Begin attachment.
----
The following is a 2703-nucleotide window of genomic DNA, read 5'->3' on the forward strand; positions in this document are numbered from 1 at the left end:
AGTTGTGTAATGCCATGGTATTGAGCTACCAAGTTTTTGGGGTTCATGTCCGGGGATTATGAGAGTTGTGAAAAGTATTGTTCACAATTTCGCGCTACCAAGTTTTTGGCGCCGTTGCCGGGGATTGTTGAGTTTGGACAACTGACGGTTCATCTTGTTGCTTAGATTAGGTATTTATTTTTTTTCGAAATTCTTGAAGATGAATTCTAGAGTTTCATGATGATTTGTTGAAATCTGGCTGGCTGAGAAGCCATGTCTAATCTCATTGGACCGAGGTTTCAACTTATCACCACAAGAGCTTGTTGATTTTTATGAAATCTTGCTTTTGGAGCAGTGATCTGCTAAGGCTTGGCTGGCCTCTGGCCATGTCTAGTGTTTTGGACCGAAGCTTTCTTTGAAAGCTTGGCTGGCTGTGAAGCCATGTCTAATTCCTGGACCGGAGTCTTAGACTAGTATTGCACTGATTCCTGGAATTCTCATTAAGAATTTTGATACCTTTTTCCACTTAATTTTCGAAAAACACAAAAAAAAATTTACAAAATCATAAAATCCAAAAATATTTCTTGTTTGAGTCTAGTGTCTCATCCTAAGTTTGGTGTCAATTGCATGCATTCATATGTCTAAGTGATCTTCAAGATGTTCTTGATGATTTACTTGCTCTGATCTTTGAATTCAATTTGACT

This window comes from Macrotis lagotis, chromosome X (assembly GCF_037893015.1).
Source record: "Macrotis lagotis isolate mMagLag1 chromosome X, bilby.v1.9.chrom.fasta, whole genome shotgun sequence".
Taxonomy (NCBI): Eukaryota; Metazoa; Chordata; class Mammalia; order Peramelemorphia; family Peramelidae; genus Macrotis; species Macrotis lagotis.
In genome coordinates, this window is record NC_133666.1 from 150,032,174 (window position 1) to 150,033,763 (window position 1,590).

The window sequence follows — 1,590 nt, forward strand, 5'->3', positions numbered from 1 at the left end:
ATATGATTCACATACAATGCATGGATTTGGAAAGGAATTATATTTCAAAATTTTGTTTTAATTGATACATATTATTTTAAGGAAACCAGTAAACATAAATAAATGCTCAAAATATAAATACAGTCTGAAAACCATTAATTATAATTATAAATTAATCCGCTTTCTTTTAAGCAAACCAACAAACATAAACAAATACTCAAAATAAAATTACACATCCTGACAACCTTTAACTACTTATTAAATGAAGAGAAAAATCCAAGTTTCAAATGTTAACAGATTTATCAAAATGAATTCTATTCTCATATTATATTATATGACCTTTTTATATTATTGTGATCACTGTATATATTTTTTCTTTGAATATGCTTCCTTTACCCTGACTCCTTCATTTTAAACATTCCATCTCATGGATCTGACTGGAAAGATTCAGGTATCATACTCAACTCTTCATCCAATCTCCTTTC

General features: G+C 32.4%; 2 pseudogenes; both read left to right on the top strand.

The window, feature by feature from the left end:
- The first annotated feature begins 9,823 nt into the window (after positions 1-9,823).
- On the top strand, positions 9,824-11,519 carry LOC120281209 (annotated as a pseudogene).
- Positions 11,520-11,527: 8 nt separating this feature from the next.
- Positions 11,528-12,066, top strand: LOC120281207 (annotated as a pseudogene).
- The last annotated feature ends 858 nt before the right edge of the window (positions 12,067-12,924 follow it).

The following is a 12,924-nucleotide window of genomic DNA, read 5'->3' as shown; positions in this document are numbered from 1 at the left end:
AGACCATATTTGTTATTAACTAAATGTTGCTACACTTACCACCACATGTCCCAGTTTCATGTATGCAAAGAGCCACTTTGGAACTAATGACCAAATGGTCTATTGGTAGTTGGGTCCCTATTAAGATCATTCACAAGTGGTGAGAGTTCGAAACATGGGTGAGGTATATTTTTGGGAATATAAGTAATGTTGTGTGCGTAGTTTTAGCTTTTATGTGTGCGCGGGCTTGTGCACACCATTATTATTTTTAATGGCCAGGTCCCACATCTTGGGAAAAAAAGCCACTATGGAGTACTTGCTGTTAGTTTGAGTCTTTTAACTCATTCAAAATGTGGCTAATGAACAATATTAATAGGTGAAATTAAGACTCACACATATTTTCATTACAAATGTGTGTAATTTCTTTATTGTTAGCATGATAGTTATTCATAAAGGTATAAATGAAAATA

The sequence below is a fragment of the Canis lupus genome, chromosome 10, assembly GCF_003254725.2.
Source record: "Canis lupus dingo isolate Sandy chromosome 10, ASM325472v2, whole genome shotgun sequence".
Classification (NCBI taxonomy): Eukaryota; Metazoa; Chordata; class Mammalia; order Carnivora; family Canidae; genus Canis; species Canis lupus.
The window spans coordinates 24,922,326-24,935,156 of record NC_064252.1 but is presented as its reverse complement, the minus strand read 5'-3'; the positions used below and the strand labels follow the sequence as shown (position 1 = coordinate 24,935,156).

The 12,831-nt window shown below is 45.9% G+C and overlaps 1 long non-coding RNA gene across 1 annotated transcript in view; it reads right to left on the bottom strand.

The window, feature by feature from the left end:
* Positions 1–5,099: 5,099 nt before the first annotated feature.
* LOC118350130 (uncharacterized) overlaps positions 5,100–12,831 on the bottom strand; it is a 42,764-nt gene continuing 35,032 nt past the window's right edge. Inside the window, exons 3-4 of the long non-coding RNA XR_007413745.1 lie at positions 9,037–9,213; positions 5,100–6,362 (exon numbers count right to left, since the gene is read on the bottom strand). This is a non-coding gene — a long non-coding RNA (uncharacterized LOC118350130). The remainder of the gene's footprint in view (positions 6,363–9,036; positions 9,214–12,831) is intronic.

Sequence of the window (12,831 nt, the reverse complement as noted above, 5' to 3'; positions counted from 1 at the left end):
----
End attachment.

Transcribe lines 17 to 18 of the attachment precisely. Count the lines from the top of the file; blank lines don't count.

AGACCATATTTGTTATTAACTAAATGTTGCTACACTTACCACCACATGTCCCAGTTTCATGTATGCAAAGAGCCACTTTGGAACTAATGACCAAATGGTCTATTGGTAGTTGGGTCCCTATTAAGATCATTCACAAGTGGTGAGAGTTCGAAACATGGGTGAGGTATATTTTTGGGAATATAAGTAATGTTGTGTGCGTAGTTTTAGCTTTTATGTGTGCGCGGGCTTGTGCACACCATTATTATTTTTAATGGCCAGGTCCCACATCTTGGGAAAAAAAGCCACTATGGAGTACTTGCTGTTAGTTTGAGTCTTTTAACTCATTCAAAATGTGGCTAATGAACAATATTAATAGGTGAAATTAAGACTCACACATATTTTCATTACAAATGTGTGTAATTTCTTTATTGTTAGCATGATAGTTATTCATAAAGGTATAAATGAAAATA

The sequence below is a fragment of the Canis lupus genome, chromosome 10, assembly GCF_003254725.2.